To attend, please register with the Canada-Africa Chamber of Business. Register here! The event is $50 for Chamber members and JHR affiliates, and $75 for non-Chamber-members. This price includes cocktails. To attend the cocktail party only, it is $20 for members and JHR affiliates and $30 for non-members.

Following the cocktails all guests are warmly invited to drinks on the patio at The Metropolitan, 20 Victoria Street http://patios.blogto.com/patio/metropolitan/ (Kindly note that food and drinks for the patio networking are the responsibility of individuals).

Background

The Future of Journalism Lab is an incubator and accelerator for media entrepreneurs, based in Africa. It brings together innovative media entrepreneurs from across the continent and around the world to solve the question plaguing media worldwide - how to better support their businesses financially - and produce quality journalism at the same time. The panel event celebrates the official Canadian launch of this project.

Distinguished guests include:

Professor Barry Dwolatzky of the Johannesburg Centre of Software Engineering (JCSE) at the University of the Witwatersrand. Professor Dwolatzy's vision is to build a Digital Innovation Zone within the emerging technology hub in the Tshimologong Precinct (http://tshimologong.joburg/) in Johannesburg. This project brings innovative designers, programmers, developers and engineers together across disciplines to share experiences and develop new businesses. The burgeoning brain hub has attracted both private and public interest and support from around the world.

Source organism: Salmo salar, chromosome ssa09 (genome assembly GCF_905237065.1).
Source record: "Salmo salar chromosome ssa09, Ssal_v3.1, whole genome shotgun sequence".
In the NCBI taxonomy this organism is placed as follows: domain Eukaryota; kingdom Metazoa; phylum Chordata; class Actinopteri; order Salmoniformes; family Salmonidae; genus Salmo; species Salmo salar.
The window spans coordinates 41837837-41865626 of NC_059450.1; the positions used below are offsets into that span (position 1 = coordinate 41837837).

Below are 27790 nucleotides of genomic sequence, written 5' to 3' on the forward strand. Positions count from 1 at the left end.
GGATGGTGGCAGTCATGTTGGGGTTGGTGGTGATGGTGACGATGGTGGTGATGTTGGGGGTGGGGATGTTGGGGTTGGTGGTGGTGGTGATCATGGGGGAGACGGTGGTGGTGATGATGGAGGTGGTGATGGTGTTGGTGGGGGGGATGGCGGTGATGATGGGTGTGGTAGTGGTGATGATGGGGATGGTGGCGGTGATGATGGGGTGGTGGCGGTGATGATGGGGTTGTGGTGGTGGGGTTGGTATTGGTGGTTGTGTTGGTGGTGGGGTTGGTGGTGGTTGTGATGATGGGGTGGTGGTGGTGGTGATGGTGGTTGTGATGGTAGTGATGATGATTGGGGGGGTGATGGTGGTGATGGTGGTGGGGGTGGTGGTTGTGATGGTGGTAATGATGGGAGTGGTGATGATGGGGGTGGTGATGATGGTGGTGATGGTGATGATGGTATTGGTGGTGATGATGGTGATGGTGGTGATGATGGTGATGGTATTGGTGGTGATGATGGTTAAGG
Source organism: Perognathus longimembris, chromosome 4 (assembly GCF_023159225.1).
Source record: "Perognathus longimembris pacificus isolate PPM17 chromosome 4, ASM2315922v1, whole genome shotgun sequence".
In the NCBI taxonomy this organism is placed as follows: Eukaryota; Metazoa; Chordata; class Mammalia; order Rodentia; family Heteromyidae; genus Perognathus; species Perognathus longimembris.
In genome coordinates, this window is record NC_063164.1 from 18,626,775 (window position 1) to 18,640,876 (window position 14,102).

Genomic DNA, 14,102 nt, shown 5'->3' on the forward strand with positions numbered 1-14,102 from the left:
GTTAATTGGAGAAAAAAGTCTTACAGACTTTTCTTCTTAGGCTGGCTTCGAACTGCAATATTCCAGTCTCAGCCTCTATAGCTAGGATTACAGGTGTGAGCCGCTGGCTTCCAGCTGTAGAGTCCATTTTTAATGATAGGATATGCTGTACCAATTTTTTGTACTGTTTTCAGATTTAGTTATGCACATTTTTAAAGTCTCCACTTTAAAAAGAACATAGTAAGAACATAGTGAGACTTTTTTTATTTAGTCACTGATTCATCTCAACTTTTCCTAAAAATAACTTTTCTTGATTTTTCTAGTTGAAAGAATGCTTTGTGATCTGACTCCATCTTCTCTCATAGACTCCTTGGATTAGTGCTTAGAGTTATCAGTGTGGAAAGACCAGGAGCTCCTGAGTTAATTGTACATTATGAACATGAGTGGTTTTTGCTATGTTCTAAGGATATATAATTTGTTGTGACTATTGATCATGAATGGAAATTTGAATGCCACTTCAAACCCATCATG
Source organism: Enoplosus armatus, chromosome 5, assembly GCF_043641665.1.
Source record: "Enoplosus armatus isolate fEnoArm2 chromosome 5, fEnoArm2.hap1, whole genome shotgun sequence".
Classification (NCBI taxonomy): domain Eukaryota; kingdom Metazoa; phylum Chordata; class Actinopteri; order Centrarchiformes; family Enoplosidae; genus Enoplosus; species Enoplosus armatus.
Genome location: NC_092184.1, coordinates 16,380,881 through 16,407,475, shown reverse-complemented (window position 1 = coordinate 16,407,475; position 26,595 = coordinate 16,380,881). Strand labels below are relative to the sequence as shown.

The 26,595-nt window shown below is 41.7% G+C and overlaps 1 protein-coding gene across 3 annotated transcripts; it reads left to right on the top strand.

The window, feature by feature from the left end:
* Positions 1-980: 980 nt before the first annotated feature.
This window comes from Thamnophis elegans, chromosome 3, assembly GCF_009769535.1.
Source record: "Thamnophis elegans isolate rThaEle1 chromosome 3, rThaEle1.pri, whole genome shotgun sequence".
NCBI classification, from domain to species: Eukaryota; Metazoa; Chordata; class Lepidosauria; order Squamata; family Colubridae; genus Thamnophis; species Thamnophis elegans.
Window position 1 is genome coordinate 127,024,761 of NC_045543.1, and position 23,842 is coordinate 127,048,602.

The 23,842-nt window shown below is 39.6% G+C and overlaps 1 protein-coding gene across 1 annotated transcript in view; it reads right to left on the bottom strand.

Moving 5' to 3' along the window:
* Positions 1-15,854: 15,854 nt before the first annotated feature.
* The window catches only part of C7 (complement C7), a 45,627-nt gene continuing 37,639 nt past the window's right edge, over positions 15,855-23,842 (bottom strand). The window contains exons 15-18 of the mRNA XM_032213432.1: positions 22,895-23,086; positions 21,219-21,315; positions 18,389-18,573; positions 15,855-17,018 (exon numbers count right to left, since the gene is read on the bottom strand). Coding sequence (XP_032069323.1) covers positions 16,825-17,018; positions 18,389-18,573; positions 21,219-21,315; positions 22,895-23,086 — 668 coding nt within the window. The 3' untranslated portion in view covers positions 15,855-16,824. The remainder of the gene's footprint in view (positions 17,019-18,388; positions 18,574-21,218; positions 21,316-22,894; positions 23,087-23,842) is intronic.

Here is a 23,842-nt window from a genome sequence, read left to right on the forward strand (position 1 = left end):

Rodney D. Sieh, editor of FrontPage Africa, is one such entrepreneur. He will be joining the panel via Skype/video from Liberia to discuss how he developed the newspaper through reaching out to the American diaspora, generating sponsorship and advertising revenue in US dollars to sustain quality reporting back home.

Freddy Mata Matundu, country director for JHR in the Democratic Republic of the Congo, will also weigh in on strategies Congolese media entrepreneurs have deployed to launch media enterprises including a vocational journalism training school in Bukavu sustained through private financing.

Sean Mullin, Executive Director of the Brookfield Institute for Innovation + Entrepreneurship and Rachel Pulfer, Executive Director of Journalists for Human Rights will introduce the Future of Journalism Lab - a project to be hosted by the Witwatersrand Digital Innovation Zone.

Our thanks to CNW Group for sponsoring this announcement.

SOURCE Journalists for Human Rights (JHR)

For further information: Media Inquiries: Sarah Pollock, Development Manager, Journalists for Human Rights, Tel: 416-413-0240, E-mail: sarah@jhr.ca

RELATED LINKS
www.jhr.ca